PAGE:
Filled With Loving Kindness: Hard Lessons

Filled with loving kindness.  May I be filled with loving kindness.  May you be filled with loving kindness.  May we be filled with loving kindness.  May we be well.  May we be peaceful and at ease.  May we be whole.

I pray those words every morning rather like holding on to a tattered rope while dangling off a cliff these days.  I want to be filled with loving kindness.  At moments, I think that maybe I am.  Then, along comes another moment filled with someone else’s rage and that’s what I’m filled with.  Then, along comes news that someone advocating racist positions has been given a new government position of leadership and the ensuing fear fills me. Then along comes someone who wants to make one big joke of the whole thing or who is celebrating the rise of bad ideologies and because I cannot laugh with them, grief fills me.  Then, along comes a conversation with someone I expect to be a friend and an ally who chastises me for not seeing things his or her way, and hurt or anger or both fill me. Then, along comes news that violence this year against Muslims in this country is up 68%, and the disbelief, still the inability to comprehend how my country became this hateful, fills me. Then, someone else I counted on to be in my community disappears, and lonliness fills me.

Somewhere in the unfolding of a day like this (and so far, since the election, every day is like this for me) I come to bed time, and all that has filled me wants to crawl into bed with me.  I find some way to begin to pull these energetic leaches off of me so that I can sleep, and exhaustion is what fills me along with what is left of loving kindness–a worn, tattered rope with my clutched finger prints on it.

I know that I am not the only one who is experiencing their inner and outer life like this.  I also know that people deal with it differently.  Many people deal with it in ways that I’ve listed above.  I see that, and because I see that I cannot just blow them off and tell them to take a hike.  Some of them are friends and family members.  Some of them are colleagues and students.  Some of them are simply fellow Americans.  Some of them are fellow Unitarian Universalists.

When we pray to be filled with loving kindness, I am learning that we are also praying to be opened up into a wider embrace–of people, of their experiences, of their own wide ranging emotions.  My inclination is to run and hide and seek loving kindness for myself, for my comfort, and yet, both loving and kindness require relationships.  Damn!  But, they do.  And that’s what I’ve been praying for.

Loving kindness is a very hard lesson for me right now.

Bob Patrick

This entry was posted in Filled With Loving Kindness and tagged . Bookmark the permalink.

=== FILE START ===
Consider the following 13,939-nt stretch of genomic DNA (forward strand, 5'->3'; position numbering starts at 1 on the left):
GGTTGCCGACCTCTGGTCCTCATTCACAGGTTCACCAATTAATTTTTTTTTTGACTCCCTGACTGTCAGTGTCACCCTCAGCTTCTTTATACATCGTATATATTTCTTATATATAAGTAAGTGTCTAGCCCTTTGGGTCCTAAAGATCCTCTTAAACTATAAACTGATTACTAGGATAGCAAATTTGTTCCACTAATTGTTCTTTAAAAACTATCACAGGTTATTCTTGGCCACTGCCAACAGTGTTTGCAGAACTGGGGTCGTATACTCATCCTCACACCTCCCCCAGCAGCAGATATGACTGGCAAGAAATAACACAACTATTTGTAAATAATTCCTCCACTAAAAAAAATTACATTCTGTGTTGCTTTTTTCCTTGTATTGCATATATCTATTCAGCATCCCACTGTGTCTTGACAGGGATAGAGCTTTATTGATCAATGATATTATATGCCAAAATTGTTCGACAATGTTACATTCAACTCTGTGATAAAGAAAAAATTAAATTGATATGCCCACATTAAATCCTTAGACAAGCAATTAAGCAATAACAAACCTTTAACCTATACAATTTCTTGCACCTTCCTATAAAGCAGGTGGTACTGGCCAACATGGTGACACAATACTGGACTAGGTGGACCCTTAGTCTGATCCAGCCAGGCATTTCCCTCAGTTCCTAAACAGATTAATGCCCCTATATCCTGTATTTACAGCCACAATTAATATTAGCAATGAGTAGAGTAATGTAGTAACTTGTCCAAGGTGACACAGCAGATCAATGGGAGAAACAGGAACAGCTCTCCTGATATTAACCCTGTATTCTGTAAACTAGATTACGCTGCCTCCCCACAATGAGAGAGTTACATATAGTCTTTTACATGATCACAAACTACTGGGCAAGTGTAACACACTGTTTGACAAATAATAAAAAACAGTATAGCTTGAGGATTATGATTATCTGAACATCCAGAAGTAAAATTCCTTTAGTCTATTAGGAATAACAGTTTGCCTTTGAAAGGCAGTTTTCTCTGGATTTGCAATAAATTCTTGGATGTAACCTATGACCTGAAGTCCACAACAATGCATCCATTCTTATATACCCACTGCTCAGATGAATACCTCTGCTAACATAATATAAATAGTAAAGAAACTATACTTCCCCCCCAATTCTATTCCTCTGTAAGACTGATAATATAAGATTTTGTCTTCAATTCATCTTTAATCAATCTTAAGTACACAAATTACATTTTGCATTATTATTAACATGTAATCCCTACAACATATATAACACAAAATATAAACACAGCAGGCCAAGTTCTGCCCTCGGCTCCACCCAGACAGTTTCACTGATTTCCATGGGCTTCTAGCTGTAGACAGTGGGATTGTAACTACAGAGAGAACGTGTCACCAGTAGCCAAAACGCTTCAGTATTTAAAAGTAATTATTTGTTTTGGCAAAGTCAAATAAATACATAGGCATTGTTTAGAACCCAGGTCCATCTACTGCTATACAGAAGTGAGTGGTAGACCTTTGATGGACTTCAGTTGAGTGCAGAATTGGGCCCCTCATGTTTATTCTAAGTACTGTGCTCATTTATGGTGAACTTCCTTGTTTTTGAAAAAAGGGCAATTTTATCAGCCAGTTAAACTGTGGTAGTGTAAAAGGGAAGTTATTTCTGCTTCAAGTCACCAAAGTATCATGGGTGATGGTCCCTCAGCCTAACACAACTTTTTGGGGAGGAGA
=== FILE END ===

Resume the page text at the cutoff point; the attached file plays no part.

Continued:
5 Responses to Filled With Loving Kindness: Hard Lessons

  1. Jen Garrison says:

    I pray that you find the loving kindness you seek, both for your own healing and to make it easier to be among those who are uncomfortable to be around right now. I admit that I am in a self-imposed denial of sorts, refusing to absorb too much news and rhetoric for my own preservation. I refuse to stay angry to the point of scary thoughts- this new “leader” is not worth it!!! Instead I stay focused on the people I love, in the immediate sense. We can still create and sustain our soft landing place, no matter what is going on around us. I bought a sign several years ago for my home. It says, “Peace starts within and grows.” I hope this helps. Take care.

  2. Deborah Dietzler says:

    Bob, Thanks for sharing this. You truly echo what many of us have been feeling for the last week. It is a challenging time indeed.

  3. M says:

    Thank you, Bob Patrick, for your honest, raw description of how,so many of us feel right now. I like the imagery of removing the leeches. May we remember that loving and kindness DO require community and give thanks for those who console and nurture us.

  4. Peggy Averyt says:

    Next week I am hosting my family’s Thanksgiving dinner. All of my family has made it very clear to me that I was the only one not voting for Trump. One sister even went on to say that she could not believe I could be a liberal because our parents had taught me better than that. I am going to smile and try my best to show loving kindness to all of them. It will be hard, but knowing I have many loving people in my community will give me strength to exhibit loving kindness in return for their disapproval of my beliefs. Thank you for your words today. They will help me, too! Thank you, Bob, for being a part of my loving community.

  5. Lydia says:

    I sang and prayed in the pool yesterday and spoke kindly to the man and the woman in the pool with me who were strangers yet we had something in common. We were in the pool together after a long work day … small steps.

Leave a Reply

Your email address will not be published. Required fields are marked *